Saturday Single No. 61

Originally posted March 8, 2008

This week, for the first time since I started this blog more than a year ago, I got a note asking me to remove a link to an album. And I couldn’t be happier about it.

The note came Thursday, March 6, from John Justen, asking me to remove the link to Leo Kottke’s 12 String Blues, the 1969 album recorded (mostly) live at the Scholar Coffeehouse near the University of Minnesota in Minneapolis. John said in his note that his father, Mike – who recorded and released the album on his Oblivion label – is preparing 12 String Blues – Live at the Scholar for re-release and thus wanted the album removed.

I was happy to do so. I deleted the zip file from my host – and noted the deletion in the original post and at two bulletin boards I frequent – and wrote John a note, telling him I had complied with his request and asking if I could tell my readers about the impending re-release. Obviously, he said yes.

“Our intended timetable is late ’08,” he wrote back, “but you know how these things can be delayed. We have the master tapes and the vinyl pressing discs, and we are in the process of reviewing them for quality.” He said that the resuscitated Oblivion label also has to go through “the necessary wrangling” with Kotttke’s publishers and management.

“Our intent,” he added, “is to avoid modern mastering as much as we can and make it as close to the original 1969 release as possible.” He said that he and his father hope that the re-release of 12 String Blues will lead to Oblivion releasing performances by Kottke and many other performers from the Scholar as well as “from the University of Minnesota Summer Blues Festivals, and many other live recordings authorized by the performers.”

He said that the “sad story” about the demise of Oblivion that had been posted by a reader in December was accurate, and a day later, left a comment on the original post noting that the chronology I’d reported in December for Kottke’s first three records – 12 String Blues in 1969, Circle ’Round The Sun in 1970 and 6- and 12-String Guitar in 1971 – was correct.

I look forward to hearing 12 String Blues—Live at the Scholar sometime soon.

Some Mournful News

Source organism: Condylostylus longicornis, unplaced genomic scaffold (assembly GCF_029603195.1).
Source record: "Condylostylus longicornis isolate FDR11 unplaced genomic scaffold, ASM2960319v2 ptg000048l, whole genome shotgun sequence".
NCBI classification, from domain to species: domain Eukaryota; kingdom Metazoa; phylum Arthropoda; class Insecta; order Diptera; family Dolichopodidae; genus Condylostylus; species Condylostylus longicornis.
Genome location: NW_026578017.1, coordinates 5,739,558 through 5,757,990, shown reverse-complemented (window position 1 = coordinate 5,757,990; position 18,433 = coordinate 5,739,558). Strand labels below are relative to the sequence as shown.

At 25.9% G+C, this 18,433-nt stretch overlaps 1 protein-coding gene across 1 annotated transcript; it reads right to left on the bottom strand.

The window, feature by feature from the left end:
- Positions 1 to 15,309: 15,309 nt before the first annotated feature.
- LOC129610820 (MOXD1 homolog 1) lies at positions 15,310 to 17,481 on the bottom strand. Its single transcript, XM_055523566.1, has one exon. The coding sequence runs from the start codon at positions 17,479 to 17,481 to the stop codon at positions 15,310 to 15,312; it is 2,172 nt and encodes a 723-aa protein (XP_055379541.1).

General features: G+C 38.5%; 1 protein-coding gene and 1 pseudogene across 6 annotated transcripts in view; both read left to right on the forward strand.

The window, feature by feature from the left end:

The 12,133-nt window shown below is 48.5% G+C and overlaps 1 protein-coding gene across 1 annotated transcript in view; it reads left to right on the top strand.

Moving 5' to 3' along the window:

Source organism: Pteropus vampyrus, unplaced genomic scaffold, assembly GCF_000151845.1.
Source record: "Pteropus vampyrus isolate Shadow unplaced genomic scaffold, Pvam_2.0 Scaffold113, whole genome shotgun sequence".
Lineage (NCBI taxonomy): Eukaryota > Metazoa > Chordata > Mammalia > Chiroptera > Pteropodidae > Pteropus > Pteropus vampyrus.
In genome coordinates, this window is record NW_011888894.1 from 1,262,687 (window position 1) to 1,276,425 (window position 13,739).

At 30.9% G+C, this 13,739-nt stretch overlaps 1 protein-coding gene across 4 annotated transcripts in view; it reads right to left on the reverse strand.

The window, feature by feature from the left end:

Along with the good news about the Kottke album this week came sad news from Toronto, Canada, and from East Sussex, England.

Blind guitarist Jeff Healey died March 1 in Toronto, and Norman “Hurricane” Smith died March 3 in England.

Healey, who excelled in blues and jazz and played seated with his guitar on his lap, lost his sight to retinal cancer when he was a year old and had battled the disease all his life. His most notable success came in 1988 when his bluesy rock group, the Jeff Healey Band, released See The Light. The album went platinum, and a single, “Angel Eyes,” went to No. 5 in a thirteen-week stay on he Top 40 chart the next year.

Healey had focused more on jazz than on rock in recent years, but was nevertheless planning to release a new CD this year, one reportedly rooted in the blues. According to news reports, the CD will still be released in about eight weeks. Healey was 41.

Smith was much older, 85, when he died this week. He was, from what one reads in the accounts of his life, a whiz in the recording studio. At London’s famed Abbey Road studios, he was the engineer on the Beatles’ early recordings, up through Rubber Soul in 1965, and he was the producer on the first Pink Floyd recordings. I saw a comment this week to the effect that Smith didn’t always understand why rock musicians wanted a particular sound but that he could always get them the sound they wanted.

He was also known, of course, as Hurricane Smith, whose retro-flavored hit “Oh, Babe, What Would You Say,” went to No. 3 during the winter of 1972-73. Another single, “Don’t Let It Die,” did better in England than the U.S., where it did not reach the Top 40.

I considered posting as memorials to the two men their most famous recordings, but as distinctive as both records are and as much as I love both of them, they’re a little too obvious. So I wandered through the collection in a somber state of mind, trying to decide how to say goodbye to two whom I never knew but whose music had brought me much pleasure.

Here’s The Band’s “Too Soon Gone” from the 1993 album, Jericho, today’s Saturday Single.

The Band – “Too Soon Gone” [1993]


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